JSS students and teachers brace for Term 2 after a difficult start

On average, each junior secondary school currently has between three to four teachers, with those in populated areas being forced to take extra workload.

"At the moment, we have received textbooks for four learning areas. This is despite having 12 learning areas and two other optional ones. We hope to receive more books when we reopen," said a head teacher at a school hosting a junior secondary in Molo.

School heads revealed that they lacked finances to expand facilities and currently depend on nearby secondary schools.

Although the government announced the release of capitation for JSS at the end of March this year, most school heads confirmed receipt of the funds in the school accounts only last week.

According to a circular from the Ministry of Education, the schools received variable cost components based on the number of students enrolled, with each student allocated Sh7,268. Out of this, the ministry has retained Sh3,200 for textbooks and supplementary readers and capacity building.

Although most of the schools lack structures for laboratories, the institutions have received Sh1,643 per student as allocation of laboratory materials and materials for practicals under the curriculum.

Private schools, however, appear to be making progress, with most of them already having fully equipped laboratories and classes with the right student-teacher ratio.

Kagaki School, a private facility in Nakuru County, partnered with donors to establish one of its laboratories.

"We are in the process of completing the construction of a second laboratory. We had extra classrooms that we converted into labs. We are now improving them to the right standards," said the school's director James Kinyua.

At Roots Academy Junior Secondary, the proprietor only needed to make slight improvements on the structures previously used by Laikipia University, Nakuru campus.

"We are not yet where we want to be but we have everything needed for Grade Seven learners. We are in the process of stocking the labs with what is needed for the other grades," said the school's head teacher Collins Odhiambo.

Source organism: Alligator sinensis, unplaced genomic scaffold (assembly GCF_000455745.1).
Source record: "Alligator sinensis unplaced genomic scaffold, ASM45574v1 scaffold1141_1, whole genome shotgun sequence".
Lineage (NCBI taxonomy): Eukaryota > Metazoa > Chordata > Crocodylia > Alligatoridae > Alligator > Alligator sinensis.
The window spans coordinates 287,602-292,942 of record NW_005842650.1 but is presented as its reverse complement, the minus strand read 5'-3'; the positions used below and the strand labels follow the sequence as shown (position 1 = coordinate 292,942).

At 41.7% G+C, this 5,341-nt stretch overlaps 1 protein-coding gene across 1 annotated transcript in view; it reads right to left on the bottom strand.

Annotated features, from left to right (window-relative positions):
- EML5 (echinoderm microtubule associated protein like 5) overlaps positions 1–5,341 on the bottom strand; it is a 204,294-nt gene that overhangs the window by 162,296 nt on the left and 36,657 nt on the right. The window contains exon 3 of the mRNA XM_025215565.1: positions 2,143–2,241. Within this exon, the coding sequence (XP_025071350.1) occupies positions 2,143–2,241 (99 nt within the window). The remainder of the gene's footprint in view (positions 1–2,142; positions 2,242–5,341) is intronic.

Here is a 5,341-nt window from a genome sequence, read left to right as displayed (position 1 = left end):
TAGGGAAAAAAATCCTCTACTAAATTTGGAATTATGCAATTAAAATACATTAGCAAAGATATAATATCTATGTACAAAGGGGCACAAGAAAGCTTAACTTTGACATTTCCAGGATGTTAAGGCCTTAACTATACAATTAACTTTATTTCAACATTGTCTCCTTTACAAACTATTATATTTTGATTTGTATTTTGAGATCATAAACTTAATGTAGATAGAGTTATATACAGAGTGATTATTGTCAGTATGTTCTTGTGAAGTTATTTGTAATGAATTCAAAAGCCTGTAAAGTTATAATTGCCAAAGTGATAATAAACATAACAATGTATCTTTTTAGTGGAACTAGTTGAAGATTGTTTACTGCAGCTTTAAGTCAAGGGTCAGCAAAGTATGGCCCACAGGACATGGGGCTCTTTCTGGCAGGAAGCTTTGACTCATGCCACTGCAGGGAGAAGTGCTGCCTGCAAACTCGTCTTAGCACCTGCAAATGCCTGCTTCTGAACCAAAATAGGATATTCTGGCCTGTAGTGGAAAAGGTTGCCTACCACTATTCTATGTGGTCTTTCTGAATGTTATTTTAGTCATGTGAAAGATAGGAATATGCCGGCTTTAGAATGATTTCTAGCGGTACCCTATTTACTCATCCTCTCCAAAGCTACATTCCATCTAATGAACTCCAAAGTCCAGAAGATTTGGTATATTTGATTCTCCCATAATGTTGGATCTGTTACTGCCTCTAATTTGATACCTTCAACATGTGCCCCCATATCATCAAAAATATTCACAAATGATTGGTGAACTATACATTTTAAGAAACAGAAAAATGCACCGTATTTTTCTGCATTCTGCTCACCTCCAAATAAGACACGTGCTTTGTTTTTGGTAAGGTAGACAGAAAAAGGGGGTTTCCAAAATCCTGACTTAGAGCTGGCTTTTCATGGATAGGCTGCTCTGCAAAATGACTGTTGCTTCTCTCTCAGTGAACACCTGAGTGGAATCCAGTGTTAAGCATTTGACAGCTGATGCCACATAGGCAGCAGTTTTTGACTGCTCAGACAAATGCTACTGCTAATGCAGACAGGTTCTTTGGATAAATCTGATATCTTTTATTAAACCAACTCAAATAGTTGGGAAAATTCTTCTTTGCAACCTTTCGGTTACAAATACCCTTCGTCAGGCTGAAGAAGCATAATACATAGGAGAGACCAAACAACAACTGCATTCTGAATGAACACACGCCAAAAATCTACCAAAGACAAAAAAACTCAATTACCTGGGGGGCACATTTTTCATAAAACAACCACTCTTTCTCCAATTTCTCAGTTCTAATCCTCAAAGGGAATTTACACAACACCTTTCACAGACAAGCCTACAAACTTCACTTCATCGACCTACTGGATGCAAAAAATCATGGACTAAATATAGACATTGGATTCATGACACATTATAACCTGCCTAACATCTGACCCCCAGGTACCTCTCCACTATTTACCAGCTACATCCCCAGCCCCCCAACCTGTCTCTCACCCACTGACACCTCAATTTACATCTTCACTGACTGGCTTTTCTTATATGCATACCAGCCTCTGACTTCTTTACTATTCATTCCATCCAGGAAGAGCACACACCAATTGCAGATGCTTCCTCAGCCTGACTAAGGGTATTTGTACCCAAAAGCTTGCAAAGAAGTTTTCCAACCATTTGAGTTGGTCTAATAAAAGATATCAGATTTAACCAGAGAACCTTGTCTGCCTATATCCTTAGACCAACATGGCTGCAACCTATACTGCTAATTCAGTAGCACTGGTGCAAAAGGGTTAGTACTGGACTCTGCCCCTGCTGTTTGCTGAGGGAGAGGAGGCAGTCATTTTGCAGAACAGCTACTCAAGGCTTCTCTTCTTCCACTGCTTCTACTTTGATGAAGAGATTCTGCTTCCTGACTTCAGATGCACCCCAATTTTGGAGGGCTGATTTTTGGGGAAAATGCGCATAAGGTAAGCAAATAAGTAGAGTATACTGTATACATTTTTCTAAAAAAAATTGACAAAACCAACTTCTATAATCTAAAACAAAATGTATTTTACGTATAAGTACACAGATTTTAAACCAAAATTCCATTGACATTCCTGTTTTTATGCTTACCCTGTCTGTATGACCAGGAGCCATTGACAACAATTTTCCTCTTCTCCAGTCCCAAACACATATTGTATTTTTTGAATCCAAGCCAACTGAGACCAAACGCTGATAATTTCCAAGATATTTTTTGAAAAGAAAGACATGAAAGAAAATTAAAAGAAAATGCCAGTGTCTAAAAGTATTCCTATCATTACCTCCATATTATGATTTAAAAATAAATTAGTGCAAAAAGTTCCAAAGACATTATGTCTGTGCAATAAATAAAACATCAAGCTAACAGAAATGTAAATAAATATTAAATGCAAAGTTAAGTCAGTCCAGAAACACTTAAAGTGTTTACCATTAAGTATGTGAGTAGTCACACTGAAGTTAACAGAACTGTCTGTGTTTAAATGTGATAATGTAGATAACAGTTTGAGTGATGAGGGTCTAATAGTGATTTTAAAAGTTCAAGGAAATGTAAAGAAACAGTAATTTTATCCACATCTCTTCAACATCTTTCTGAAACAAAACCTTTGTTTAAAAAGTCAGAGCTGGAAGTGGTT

At Excel Elementary in Kisii, the school manager Duke Abuga said they have put up classrooms and are finalising a laboratory.

Tracer Preparatory School in Kisii Central has 48 students in one stream. The school has a well equipped laboratory.

Mahiakalo Junior Secondary School geography teacher Irene Odebero assists pupils during a lesson. [Benjamin Sakwa, Standard]

At Assar Johansson Primary and Junior Secondary in Migori town, the government deployed six JSS teachers. However, the school's deputy head teacher Josphat Adamba said the teachers are not enough. The school has 167 learners.

Adamba noted that apart from the shortage of teachers, they still did not have a functional laboratory and equipment and, as result, students visit a nearby secondary school at least twice a week for the laboratory classes.

According to Adamba, teachers in the school have been forced to download learning materials as they wait for the government to provide textbooks for the remaining eight learning areas.

Gladys Odongo, the deputy head teacher for Migori Primary and Junior Secondary School, said learners have been responding positively to the CBC curriculum. She said the government managed to add another teacher on top of the six deployed at the school.

At Nyeri's Nyamachaki Primary, parents have been buying notebooks for the learners. Deputy head teacher in charge of academics, Ms Grace Murithi, said the school had received textbooks for three subjects out of the 14 subjects.

In Murang'a, most JSS learners are yet to get laboratories. The schools also lack enough textbooks and teachers. There has been confusion in the county after some schools that had not been listed to host JSS received textbooks, thus creating a shortage. The schools were ordered to take the books to the ones hosting the learners.

At Technology Primary School, the stakeholders said they were happy after receiving textbooks for 11 subjects. The head mistress, Ms Beatrice Wachira, said they have 176 students in four classes, with more teachers expected.

At Mariira Day and Boarding Primary School, the TSC has posted four teachers to handle the 154 students. The head teacher John Chege said the learners only received four textbooks.

At Kiria ini Primary School in Mathioya, the head teacher Kinyua Mathenge said they had received three textbooks per student and two teachers. Murang'a County Kuppet Executive Secretary Mburu Mwangi described the JSS as a flop due to several shortcomings.

Bungoma DEB Primary School, which has 521 Junior Secondary students, has only eight teachers. "My school has a deficit of 15 teachers," said the school Principal Tobias Khisa.

Mahiakalo Primary School in Kakamega County has four streams, with 226 students taught by five TSC teachers. This is according to Julia Mulamula, the deputy head teacher.

Knut has called on the government to address the shortage of teachers in JSS. Trans Nzoia Chapter Knut Executive Secretary George Wanjala said the acute shortage of teachers in JSS was threatening the future of current Grade Seven learners.

"In Trans Nzoia, we have an average of two to three JSS teachers, yet we need about eight as they have to teach in 14 subject areas," said Mr Wanjala.

In Taita Taveta, Education CEC Gloria Monikombo said lack of enough teachers and infrastructure and lack of goodwill from some stakeholders were major challenges.

[Reporting by Kennedy Gachuhi, Anne Atieno and Eric Abuga, Purity Mwangi, Boniface Gikandi, Nathan Ochunge, Benard Lusigi, Martin Ndiema and Renson Mnyamwezi]v